Every pool service professional has stories of horrific pools. Given the Halloween season, we asked for some scary pool maintenance stories from our Committee members. While the Committee is represented by chemical and equipment manufacturers, retail sales and water-testing specialists, a few of our members have significant service and inspection experience. Check out these pools that were so bad they frightened even the hardened pool service veterans of the Committee.
THE CREEPY POOL ON HALLOWEEN
By Terry Arko
This story literally happened on Halloween. I had a route in Southern California, and we had just been hit with heavy Santa Ana winds. The pools on my route were a mess with a ton of debris. I had one pool that was way out in a rural area and way off the beaten path. It was a very old rundown house where I never saw the owner. It was a creepy place even on a normal day. I always tried to get the pool cleaned and get out of there fast. On this day, the yard and pool were a complete mess of tree limbs, patio furniture and leaves…tons of leaves. The pool was almost half-way full of leaves and debris. I knew there would be no way I could vacuum. I began to manually remove leaves with my net until I could see beneath the surface. Then I relied on my trusty leaf-jet vac to start removing the rest from the pool. It was a long arduous process but after about an hour, the pool was clean enough to where I could now check the pump and skimmer baskets.
The filter equipment was far from the pool and in a very dark, dilapidated shed with plenty of spider webs. I always felt itchy as if things were crawling on me whenever I went in there. I stepped in the dark room and cleared a spider web away from my head. Then I opened the pump and emptied the basket of debris, put the pump lid on and went back to clear the skimmer before starting the system up. The skimmer basket was jammed full of leaves, I couldn't even get to the basket without digging out leaves, bugs and worms. I put my hand in and started clearing out the gunk. One last time I reached my hand in the skimmer and grabbed for the debris. All at once I felt something big and slimy and wiggling in my hand. Goosebumps spread like wildfire down my spine, and I jumped back. I had no idea what alien creature I had just contacted. To put it mildly, I was fairly freaked out. Then there was a swishing sound and gurgling and bubbles. I watched wide eyed as the biggest toad I have ever seen shot through the mouth of the skimmer and down to the floor of the pool.
ONE SCARY ABANDONED POOL STORY
By Roy Vore
When the call comes in for service, some pools can quickly present more than a few challenges. This scary pool was in an older and heavily wooded, wealthy neighborhood. The elderly owner decided to sell the house and one item on his list was returning the pool to operating condition. According to the owner, the pool had been operated in the previous season. The call for service came in late June after the daytime temperature had been in the low 90s for several weeks.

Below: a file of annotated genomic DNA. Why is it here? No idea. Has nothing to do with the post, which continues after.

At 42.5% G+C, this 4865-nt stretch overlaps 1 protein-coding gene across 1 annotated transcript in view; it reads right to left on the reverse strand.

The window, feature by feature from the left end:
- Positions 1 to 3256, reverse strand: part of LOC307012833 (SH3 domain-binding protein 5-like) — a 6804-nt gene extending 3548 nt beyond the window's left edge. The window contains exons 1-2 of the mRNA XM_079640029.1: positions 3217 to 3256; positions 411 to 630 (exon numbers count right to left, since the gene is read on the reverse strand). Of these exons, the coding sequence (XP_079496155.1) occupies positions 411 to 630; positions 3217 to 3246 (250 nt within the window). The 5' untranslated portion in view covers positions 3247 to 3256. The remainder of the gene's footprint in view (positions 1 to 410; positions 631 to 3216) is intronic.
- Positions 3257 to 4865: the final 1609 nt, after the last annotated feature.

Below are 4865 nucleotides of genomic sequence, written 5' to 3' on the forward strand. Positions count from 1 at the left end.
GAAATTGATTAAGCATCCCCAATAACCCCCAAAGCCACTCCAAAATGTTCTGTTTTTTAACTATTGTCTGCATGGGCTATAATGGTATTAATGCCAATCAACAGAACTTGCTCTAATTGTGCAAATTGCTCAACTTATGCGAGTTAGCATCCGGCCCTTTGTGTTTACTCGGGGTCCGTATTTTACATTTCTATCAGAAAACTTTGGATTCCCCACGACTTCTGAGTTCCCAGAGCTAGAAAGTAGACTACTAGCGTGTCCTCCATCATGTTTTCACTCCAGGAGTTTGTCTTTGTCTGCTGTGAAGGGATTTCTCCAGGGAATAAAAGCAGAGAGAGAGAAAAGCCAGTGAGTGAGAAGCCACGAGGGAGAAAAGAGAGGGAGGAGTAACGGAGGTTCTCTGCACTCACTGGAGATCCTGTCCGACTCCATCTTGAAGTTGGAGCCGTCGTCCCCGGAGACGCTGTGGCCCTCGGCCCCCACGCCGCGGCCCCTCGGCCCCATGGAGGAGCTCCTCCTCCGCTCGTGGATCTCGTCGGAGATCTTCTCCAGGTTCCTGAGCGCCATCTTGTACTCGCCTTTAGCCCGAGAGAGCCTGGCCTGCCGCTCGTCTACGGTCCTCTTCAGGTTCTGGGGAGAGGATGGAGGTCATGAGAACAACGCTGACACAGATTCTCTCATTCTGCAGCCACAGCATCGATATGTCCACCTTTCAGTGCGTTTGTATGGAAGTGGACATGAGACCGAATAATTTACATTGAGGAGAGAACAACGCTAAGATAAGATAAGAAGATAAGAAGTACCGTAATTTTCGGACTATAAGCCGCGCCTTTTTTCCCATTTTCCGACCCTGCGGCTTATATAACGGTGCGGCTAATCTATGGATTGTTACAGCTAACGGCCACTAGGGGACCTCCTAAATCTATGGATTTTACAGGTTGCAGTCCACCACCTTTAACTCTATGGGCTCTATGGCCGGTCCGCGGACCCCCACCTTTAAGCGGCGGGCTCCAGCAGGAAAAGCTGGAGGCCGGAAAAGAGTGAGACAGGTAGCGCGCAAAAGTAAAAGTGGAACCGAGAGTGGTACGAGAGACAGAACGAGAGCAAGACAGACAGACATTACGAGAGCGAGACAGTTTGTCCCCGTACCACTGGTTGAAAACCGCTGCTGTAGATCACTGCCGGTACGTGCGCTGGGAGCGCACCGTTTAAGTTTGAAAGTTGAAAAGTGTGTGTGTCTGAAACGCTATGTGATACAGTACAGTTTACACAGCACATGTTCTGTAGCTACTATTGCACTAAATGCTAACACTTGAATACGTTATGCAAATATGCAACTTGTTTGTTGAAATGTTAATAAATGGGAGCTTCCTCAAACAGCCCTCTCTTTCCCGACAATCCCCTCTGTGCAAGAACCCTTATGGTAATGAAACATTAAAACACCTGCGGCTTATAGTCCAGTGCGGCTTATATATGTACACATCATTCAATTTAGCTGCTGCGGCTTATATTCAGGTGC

Upon arrival the mesh cover was halfway covered in several inches of leaves, pine needles and sticks. Several rips in the cover permitted many pounds of leaves and debris to enter the pool. There was a considerable amount of organic material in the water. After several minutes of raking the heavy debris, it was finally possible to remove the cover. The coffee-colored water was teeming with thousands and thousands of tadpoles, some several inches long and already sprouting short legs. The tadpoles were probably why this pool was not swarming with mosquito larvae.
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A close examination of the pool revealed the hillside had shifted and both skimmers were badly cracked at least halfway around. The pool had shifted so much that one skimmer was approximately two inches higher than the other. The pool was so turbid the second step was barely visible. Considering it was built before hydrostatic relief valves were routinely installed, a decision was made not to do a complete drain. When the equipment was examined, all but one of the pump and heater plugs were missing. Once the new plugs were installed, the pump refused to start. Eventually, after an hour of persuasion, it did — only to rapidly starve for water due to air from the one skimmer being above the water level.
was possible to raise the water level and begin filtration. Water analysis showed the chemistry was roughly that of rainwater. Based on the chlorine demand of >300 ppm, it became obvious the cover had been in place for several years, and the rainwater had gradually replaced all of the balanced water. The only saving grace for this pool was that both overflow outlets had continued to function. Repeated vacuuming, shocking and gradual water replacement were used to return the pool to service. Hopefully, the next owner will take better care and eventually re-plaster this classic 35-yearold beauty.